|The most famous pinnacle of the "dolomites", it was the last of the great Dolomite peaks to be climbed.|
It has a very smart structure : a big cilindric pinnacle with a big shoulder on its west side.
Combining a route to the shoulder with a route to the higher part you can climb for over 500m drop.
This is a must for climbers :
"none should speak about Dolomites climbing without having ringed the bells on its summit"
(I don't remember who said it ... but it's true)
No easy route, even coming down requires a good skill as you have to make a series of not easy abseils
Formerly known (only by Germans) as the Guglia di Brenta, was first ascended by two young students from Innsbruck, Otto Ampferer and Karl Berger, in 1899, after some attempts that made, in 1897, Carlo Garbari, Antonio Tavernaro and Nino Pooli, get to within 150 feet of the summit. (the hardest part of the climb was named the Pooli Wall)
the picture beside shows the SE face of Campanile Basso, there are about 300m (1000 ft ) between the notch and the summit
The main valley bases for the Brenta Dolomites are Madonna di Campiglio to the north west and, less convenient because much lower, Molveno to the east.
for all climbs the starting point are Rifugio Brentei (2182m), Rifugio Pedrotti (2491 m) or Rifugio Alimonta (2580m)
you can get them starting from Madonna di Campiglio (1515 m) :
by car or taxi-service to Rifugio Valsinella (1513 m), then on foot (path 317) to Rif. Casinei and path 318
in 2 h walk from Vallesinella you get the Rif.Brentei
- in 1 more hour, along the wonderful path of the Bocca di Brenta you can get the Rif.Pedrotti or
- in 1 more hour, you can get the Rif: Alimonta
You can find all info about Refuges at :
|Routes to the summit|
normal route (A on the photo) - very amusing
Armani (N wall) - 200m - V/VI (D on the photo)
camino Scotoni (E) - (variant to normal route) IV+ (G on the photo) - fine
Fedrizzi-Armani (S wall) - 260m - VI (L on the photo)
Stenico-Navasa (S wall) - 380m - VI/A2 (M on the photo)
Schubert-Werner (SW edge) - 380m - VI (N on the photo)
Routes to the summit starting from the shoulder or from the big ledge (stradone provinciale)
Meade - 50m - V- (B on the photo) - elegant
Pooli-Trenti - 35m - V+ (C on the photo) - strong
Preuss (E wall) - 110m - V/IV+ (H on the photo) - wonderful
Fox (SE edge) - 110m - V+ (I on the photo) - very fine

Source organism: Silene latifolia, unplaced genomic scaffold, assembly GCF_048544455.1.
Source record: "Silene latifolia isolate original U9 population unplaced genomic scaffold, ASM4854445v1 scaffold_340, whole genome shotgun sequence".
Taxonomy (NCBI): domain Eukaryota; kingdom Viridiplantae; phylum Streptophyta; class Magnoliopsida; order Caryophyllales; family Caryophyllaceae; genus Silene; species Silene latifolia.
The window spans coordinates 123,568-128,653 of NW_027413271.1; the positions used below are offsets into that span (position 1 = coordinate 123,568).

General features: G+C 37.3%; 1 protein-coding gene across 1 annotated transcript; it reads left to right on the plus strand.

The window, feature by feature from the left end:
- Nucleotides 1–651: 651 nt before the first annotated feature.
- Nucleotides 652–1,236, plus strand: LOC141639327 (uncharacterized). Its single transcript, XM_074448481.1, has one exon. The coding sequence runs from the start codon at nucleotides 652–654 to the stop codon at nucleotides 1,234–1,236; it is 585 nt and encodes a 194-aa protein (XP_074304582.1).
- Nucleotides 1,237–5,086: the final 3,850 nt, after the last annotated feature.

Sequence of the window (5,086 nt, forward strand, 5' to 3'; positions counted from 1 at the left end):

Maestri-Claus (N wall) - 110m - VI/A1 (E on the photo)
Graffer (NE edge) - 110m - V (F on the photo)
|Routes to the shoulder |
Fehrmann - SW diedre - 350m - IV+ (O on the photo) - wonderful
Maestri-Alimonta - S wall - 350m - IV/VI/A2 (P on the photo)
Graffer-Miotto - SW edge - 380m - V+ (Q on the photo) - wonderful
Aste-Miorandi (Rovereto) - W - 380m - VI/A2 (R on the photo) - very strong
Stenico-Franceschini - NW edge - 380m - VI- (S on the photo)
small and simple comparison table of difficulties
|2°||PD||3 - 4|
|3°inf - 3° - 3° sup||AD||5 - 5.2|
|4° inf - 4° - 4° sup||D||5.3 - 5.5|
|5° inf - 5° - 5° sup||TD||5.6 - 5.8|
|6° inf - 6° - 6° sup||ED||5.9 - 5.11|
|7°||EX||5.11a - 5.11b|
Note - the Difficulty of the Routes are in UIAA degrees
When to go
The best period, when snow and ice is likely to be the least trouble, is July – September.
Normal route on Campanile Basso is often crowdy. To be the first it's better to start the climb early in the morning (8.30-9.00 am); the face is a little cold but it's better a good pile than a long wait...
comment by fasterhigher
On the contrary, but only if you are a fast climber and already know how to get down, the Fehrmann route is very fine in the afternoon, starting the climb when sun has already made the rock hot ... of course if weather is very good :)
Update - august 2005 - it looks like climbing here is "out of fashion" .. very few rope teams on the routes ...
Camping is available in S. Antonio di Mavignola (Campeggio Faè, +39-0465-507178)
Place for motorhomes and campers near the cable-car starting point in Campo Carlo Magno
Unauthorized camping and wild camping are not normally allowed ... but near the Brentei none will tell you anything if you place a tent to spend the night , but the refuge is much more comfortable and not expensive
No permits are required.
'Classic Dolomite Climbs' by Anette Kohler and Norbert Memmel.
Seattle : The Mountaineers ; London : Baton Wicks, 1998. Adapted from a translation by Tim Carruthers.
'Dolomites - Selected Climbs' by Ron James. General editor : Les Swindin.
London : The Alpine Club, 1988.
the best (a true "Bible") book of the Group I think is the :
Guida dei Monti d'Italia - by Gino Buscaini and Ettore Castiglioni
DOLOMITI di BRENTA
CAI - TCI
Italy - 1977
can be still found in Madonna di campiglio shops
to Tony Simpkins
who, with an e-mail, has invited me to take over this page :
"I would prefer it if the page was taken over by someone like yourself ... "
"I have done the transfer ... Good luck"